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Technical Paper

Quantitative Analysis of the Relation between Flame Structure and Turbulence in HCCI Combustion by Two-Dimensional Temperature Measurement

The structure of HCCI (homogeneous charge compression ignition) combustion flames was quantitatively analyzed by measuring the two-dimensional gas temperature distribution using phosphor thermometry. It was found from the relation between a turbulent Reynolds number and Karlovitz number that, when compared with the flame propagation in an S.I. engine, HCCI combustion has a wider flame structure with respect to the turbulence scale. As a result of our experimentation for the influence of low temperature reaction (LTR) using two types of fuel, it was also confirmed that different types of fuel produce different histories of flame kernel structure.
Technical Paper

Two-Dimensional Temperature Measurements in Engine Combustion Using Phosphor Thermometry

A phosphor thermometry, for measurements of two-dimensional gas-phase temperature was examined in turbulent combustion in an engine. The reasonable temperature deviation and the agreement with calculated data within 5% precision were achieved by single-shot images in the ignition process of compression ignition engine. Focusing on the local flame kernel, the flame structure could be quantitatively given by the temperature. It became evident that the HCCI flame kernels had 1-3 mm diameter and the isolated island structures. Subsequently, the HTR zone consisted of the combined flame kernels near TDC.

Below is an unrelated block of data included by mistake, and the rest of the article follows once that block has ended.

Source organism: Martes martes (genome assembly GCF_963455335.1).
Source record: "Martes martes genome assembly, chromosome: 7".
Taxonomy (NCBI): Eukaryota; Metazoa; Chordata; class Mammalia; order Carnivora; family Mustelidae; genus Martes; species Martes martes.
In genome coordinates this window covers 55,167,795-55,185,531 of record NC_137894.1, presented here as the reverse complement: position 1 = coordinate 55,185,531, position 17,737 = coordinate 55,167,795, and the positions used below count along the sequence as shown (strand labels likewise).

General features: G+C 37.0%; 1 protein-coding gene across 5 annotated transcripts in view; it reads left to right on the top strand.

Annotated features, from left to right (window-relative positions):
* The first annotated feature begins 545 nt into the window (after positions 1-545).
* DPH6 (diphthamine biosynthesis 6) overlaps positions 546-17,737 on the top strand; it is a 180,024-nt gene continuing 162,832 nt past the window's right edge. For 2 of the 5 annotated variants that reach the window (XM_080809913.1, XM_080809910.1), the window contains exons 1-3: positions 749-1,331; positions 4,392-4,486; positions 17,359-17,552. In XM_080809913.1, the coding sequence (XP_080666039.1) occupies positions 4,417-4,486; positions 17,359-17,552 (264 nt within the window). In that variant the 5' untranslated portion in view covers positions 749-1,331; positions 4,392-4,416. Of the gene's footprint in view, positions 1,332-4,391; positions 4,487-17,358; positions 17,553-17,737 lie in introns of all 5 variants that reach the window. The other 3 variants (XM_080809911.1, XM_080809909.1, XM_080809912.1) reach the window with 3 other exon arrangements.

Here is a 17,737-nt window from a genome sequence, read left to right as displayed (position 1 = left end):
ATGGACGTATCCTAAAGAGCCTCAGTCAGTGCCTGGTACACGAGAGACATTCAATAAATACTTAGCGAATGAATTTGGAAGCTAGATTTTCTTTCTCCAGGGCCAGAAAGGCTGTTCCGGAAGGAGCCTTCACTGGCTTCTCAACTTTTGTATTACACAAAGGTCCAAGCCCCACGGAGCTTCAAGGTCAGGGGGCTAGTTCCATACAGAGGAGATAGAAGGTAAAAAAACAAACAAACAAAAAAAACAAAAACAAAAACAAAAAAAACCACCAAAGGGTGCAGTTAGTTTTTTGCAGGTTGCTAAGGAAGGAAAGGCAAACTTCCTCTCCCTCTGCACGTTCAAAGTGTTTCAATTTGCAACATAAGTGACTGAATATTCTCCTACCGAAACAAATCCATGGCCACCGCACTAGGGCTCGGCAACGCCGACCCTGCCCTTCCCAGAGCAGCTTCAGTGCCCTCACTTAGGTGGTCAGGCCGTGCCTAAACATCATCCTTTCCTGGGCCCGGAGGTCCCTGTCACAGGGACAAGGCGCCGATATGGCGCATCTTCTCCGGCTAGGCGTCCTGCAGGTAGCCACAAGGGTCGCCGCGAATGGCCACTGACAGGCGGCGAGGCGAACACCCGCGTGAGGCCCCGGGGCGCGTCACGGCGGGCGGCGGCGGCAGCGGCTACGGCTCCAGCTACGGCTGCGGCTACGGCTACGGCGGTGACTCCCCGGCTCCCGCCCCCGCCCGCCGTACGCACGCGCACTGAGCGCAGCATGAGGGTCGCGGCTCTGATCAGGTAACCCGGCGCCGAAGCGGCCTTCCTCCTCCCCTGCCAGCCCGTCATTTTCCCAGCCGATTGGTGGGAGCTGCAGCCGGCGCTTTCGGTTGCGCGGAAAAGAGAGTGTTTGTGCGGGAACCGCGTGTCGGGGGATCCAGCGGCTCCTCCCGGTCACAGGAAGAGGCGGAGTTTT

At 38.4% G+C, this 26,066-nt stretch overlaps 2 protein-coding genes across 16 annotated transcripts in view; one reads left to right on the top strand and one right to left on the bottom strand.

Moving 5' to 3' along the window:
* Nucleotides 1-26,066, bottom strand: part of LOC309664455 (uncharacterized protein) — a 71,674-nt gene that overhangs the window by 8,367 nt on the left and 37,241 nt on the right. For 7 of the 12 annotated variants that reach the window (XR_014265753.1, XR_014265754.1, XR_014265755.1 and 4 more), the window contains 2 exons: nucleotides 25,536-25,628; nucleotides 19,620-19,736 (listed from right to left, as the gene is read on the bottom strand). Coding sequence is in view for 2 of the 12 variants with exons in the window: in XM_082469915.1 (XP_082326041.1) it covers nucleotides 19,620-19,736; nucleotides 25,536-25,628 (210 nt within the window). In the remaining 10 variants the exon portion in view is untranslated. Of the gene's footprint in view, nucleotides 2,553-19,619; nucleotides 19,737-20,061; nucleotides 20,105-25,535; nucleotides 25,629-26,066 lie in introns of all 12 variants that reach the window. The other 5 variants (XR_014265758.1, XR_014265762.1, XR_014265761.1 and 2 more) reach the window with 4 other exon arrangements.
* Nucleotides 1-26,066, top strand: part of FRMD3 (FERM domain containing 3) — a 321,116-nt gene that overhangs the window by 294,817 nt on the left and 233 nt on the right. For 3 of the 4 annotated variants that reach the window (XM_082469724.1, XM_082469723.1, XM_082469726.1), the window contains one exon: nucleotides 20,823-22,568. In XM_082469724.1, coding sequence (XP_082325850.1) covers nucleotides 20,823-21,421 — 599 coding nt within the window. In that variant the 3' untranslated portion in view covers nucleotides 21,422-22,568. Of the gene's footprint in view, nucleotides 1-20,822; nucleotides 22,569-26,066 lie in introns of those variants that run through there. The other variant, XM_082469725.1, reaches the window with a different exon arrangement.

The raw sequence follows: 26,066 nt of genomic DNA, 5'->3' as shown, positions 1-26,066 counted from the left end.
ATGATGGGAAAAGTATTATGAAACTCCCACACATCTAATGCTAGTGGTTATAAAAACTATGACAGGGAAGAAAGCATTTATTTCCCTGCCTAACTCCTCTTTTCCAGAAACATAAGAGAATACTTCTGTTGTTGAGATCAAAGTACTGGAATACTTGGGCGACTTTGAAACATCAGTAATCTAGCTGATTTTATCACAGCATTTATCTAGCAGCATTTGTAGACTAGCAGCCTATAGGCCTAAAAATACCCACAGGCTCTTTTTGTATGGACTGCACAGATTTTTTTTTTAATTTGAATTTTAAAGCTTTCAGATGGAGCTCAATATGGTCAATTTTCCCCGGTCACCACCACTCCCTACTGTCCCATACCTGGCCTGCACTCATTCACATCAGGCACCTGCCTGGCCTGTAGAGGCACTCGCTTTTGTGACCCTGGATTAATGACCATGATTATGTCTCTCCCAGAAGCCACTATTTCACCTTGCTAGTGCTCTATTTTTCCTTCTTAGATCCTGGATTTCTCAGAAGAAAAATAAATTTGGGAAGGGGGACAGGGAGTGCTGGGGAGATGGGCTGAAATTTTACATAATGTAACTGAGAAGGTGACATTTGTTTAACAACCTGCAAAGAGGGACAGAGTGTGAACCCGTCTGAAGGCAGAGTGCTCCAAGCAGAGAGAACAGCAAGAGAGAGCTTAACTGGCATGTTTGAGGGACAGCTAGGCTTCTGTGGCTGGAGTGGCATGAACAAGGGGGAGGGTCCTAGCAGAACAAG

Technical Paper

Numerical Analysis of Ignition Control in HCCI Engine

The UNIBUS (Uniform Bulky Combustion System) based on the HCCI (Homogeneous Charge Compression Ignition) concept uses an early injection quantity, timing, boost pressure, EGR, etc. for ignition control [1]. To further expand the operation range from the present level, the effects of the atmospheric conditions on ignition and combustion were calculated using CHEMKIN in the present study. When controlling the start timing of the high temperature reaction to suppress the early ignition, it is more effective to apply EGR than boost pressure. If fuel quantity is increased to expand load, it is possible to suppress a sharp cylinder pressure rising rate by increasing the boost pressure. Furthermore, it has become apparent that the cause of this is an increase in heat capacity.
Technical Paper

HCCI Combustion in DI Diesel Engine

Ignition and combustion control of HCCI (Homogeneous Charge Compression Ignition) in DI (Direct Injection) Diesel Engine were examined. In this study, double injection technique was used by Common Rail injection system. The first injection was used as an early injection for fuel diffusion and to advance the changing of fuel to lower hydrocarbons (i.e. low temperature reaction). The second injection was used as an ignition trigger for all the fuel. It was found that the ignition of the premixed gas could be controlled by the second injection when the early injection was maintaining low temperature reaction. It was found that as the boost pressure increased, ignition timing advanced slightly and the rate of pressure increase markedly decreased. The rate of pressure increase is one of the factors concerning operation limit in this combustion. Therefore, the VNT (Variable Nozzle Turbo-charger) was applied to the production engine to allow boost pressure control.